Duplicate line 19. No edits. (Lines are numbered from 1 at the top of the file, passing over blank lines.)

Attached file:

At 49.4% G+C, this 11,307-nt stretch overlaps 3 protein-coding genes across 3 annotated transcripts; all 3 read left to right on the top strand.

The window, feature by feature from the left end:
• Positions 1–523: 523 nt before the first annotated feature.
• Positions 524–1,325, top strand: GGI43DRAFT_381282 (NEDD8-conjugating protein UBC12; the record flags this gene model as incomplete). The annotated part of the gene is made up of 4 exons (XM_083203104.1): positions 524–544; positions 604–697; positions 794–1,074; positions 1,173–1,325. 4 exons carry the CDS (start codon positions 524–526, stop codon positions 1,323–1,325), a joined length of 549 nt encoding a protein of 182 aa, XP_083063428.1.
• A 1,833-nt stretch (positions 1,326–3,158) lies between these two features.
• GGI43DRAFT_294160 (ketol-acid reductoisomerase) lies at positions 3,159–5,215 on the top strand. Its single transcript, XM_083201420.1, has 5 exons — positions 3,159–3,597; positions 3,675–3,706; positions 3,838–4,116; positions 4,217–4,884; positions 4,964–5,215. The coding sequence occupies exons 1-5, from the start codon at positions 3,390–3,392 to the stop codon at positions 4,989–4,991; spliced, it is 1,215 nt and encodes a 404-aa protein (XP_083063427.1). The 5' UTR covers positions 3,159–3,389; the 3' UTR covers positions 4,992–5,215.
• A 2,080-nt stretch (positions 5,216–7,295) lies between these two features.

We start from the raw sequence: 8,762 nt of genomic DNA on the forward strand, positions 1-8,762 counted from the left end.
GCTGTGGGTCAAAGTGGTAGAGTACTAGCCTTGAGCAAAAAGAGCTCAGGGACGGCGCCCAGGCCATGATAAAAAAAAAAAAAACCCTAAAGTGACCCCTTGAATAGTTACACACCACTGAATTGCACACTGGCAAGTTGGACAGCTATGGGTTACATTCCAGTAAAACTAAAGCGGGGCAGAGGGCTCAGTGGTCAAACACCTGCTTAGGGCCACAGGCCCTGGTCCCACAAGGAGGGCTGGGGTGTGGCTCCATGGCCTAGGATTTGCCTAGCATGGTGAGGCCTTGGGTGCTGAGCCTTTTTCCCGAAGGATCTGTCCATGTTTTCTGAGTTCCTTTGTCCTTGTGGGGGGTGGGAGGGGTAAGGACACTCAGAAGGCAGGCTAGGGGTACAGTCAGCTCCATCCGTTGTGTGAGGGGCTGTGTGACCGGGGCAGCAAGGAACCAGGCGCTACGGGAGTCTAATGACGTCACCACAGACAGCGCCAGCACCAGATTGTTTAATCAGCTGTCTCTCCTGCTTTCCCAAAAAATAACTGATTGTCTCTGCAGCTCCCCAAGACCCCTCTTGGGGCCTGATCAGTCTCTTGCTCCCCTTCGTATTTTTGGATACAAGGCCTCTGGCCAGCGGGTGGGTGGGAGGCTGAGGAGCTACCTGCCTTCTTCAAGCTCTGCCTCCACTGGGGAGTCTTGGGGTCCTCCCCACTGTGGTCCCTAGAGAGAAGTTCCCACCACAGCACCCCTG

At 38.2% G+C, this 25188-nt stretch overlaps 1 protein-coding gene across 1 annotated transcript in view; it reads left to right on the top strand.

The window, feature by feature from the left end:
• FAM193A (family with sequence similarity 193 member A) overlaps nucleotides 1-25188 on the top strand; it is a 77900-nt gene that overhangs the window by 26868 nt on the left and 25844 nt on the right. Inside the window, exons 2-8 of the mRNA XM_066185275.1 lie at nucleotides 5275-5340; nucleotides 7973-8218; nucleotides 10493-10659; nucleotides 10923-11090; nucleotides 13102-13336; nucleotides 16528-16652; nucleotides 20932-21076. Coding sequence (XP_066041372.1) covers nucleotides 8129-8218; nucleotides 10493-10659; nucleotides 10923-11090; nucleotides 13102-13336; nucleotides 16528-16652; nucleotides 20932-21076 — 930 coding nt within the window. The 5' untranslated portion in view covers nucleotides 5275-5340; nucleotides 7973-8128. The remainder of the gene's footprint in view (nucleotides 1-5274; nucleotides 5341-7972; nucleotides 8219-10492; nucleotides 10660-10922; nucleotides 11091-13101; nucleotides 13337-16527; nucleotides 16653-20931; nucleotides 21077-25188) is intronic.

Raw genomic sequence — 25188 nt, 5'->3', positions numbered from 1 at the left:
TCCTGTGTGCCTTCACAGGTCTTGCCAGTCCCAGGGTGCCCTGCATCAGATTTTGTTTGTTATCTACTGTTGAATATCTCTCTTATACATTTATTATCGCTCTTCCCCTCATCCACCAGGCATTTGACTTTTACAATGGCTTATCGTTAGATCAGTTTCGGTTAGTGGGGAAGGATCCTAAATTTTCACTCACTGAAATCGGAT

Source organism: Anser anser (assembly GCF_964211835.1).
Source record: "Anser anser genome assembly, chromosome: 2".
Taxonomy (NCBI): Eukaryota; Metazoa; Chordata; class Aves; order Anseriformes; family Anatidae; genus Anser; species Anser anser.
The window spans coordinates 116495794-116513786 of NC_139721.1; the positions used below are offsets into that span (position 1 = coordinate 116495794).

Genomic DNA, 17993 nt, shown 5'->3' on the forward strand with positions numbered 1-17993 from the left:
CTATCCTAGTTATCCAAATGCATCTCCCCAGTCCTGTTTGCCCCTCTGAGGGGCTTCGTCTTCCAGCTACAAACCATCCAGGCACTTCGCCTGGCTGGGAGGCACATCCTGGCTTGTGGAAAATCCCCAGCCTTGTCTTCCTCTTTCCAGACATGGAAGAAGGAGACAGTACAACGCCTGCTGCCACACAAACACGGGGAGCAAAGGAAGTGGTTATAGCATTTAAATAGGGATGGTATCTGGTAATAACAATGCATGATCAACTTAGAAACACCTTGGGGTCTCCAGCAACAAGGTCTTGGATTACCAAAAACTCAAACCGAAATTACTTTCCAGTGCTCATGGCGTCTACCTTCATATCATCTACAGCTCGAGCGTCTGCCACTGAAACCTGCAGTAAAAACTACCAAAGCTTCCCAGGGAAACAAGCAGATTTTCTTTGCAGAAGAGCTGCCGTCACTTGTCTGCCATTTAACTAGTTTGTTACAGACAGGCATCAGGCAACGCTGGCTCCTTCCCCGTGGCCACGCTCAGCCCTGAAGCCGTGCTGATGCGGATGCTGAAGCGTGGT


Genomic DNA, 17993 nt, shown 5'->3' on the forward strand with positions numbered 1-17993 from the left: